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Massachusetts v United States is one to watch.

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pinto Donating Member (1000+ posts) Send PM | Profile | Ignore Fri Jul-17-09 01:19 AM
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Massachusetts v United States is one to watch.
Filed by Mass AG Martha Coakley, this seems to be the first clearly defined constitutional challenge to DOMA on *federal* grounds. Massachusetts is suing to protect federal rights of legally married couples in the state for federal "protections" routinely afforded to all married couples. ~ pinto

The lawsuit focuses on the section of the law that creates a federal definition of marriage as "a legal union between one man and one woman as husband and wife."

Before the law was passed, Coakley said, the federal government recognized that defining marital status was the "exclusive prerogative of the states." Now, because of the U.S. law's definition of marriage, same-sex couples are denied access to benefits given to heterosexual married couples, including federal income tax credits, employment benefits, retirement benefits, health insurance coverage and Social Security payments, the lawsuit says.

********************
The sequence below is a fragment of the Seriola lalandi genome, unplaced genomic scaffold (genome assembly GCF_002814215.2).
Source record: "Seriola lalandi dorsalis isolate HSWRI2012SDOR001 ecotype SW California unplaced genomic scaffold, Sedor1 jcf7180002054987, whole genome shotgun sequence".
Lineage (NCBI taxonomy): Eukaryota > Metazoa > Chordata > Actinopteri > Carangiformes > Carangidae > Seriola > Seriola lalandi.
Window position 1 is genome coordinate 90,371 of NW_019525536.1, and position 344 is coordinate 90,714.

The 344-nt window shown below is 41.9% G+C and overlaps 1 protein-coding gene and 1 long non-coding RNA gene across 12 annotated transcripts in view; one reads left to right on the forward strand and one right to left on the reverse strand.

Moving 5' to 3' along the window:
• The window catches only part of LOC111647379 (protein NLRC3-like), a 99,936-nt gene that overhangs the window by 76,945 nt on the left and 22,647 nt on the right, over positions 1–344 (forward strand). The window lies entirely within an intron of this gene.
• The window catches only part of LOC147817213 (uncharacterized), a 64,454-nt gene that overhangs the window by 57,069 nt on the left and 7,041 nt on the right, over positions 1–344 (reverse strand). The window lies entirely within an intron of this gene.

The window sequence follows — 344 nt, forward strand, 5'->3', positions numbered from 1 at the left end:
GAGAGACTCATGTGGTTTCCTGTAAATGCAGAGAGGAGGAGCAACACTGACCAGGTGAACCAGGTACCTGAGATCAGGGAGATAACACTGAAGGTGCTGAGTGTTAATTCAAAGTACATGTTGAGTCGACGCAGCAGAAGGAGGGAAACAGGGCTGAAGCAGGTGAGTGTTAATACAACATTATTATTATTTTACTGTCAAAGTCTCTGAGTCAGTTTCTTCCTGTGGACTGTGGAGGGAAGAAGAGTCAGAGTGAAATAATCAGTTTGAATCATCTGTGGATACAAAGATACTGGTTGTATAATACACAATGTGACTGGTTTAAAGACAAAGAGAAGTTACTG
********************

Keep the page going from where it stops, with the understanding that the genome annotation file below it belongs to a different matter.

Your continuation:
The lawsuit also argues that the federal law requires the state to violate the constitutional rights of its citizens by treating married heterosexual couples and married same-sex couples differently when determining eligibility for Medicaid benefits and when determining whether the spouse of a veteran can be buried in a Massachusetts veterans' cemetery.

"In enacting DOMA, Congress overstepped its authority, undermined states' efforts to recognize marriages between same-sex couples, and codified an animus towards gay and lesbian people," the lawsuit states.

The defendants named in the suit include the U.S. Department of Health and Human Services, U.S. Department of Veterans Affairs and the federal government.

http://news.yahoo.com/s/ap/20090708/ap_on_re_us/us_gay_...


the intro outlines Massachusetts' case.

COMMONWEALTH OF MASSACHUSETTS,
Plaintiff,

v.

UNITED STATES DEPARTMENT OF HEALTH AND HUMAN SERVICES; KATHLEEN SEBELIUS, in her official capacity as the Secretary of the United States Department of Health and Human Services; UNITED STATES DEPARTMENT OF VETERANS AFFAIRS; ERIC K. SHINSEKI, in his official capacity as the Secretary of the United States Department of Veterans Affairs; and the UNITED STATES OF AMERICA,
Defendants.


COMPLAINT
INTRODUCTION

In 2004, the Commonwealth of Massachusetts became the first state to end the exclusion of same-sex couples from marriage. Since that time, more than 16,000 qualified and committed same-sex couples have married in Massachusetts and the security and stability of families has been strengthened in important ways throughout the state. Despite these developments, same-sex couples in Massachusetts are still denied essential rights and protections because the federal Defense of Marriage Act (DOMA) interferes with the Commonwealths sovereign authority to define and regulate marriage. As applied to the Commonwealth and its residents, DOMA constitutes an overreaching and discriminatory federal law.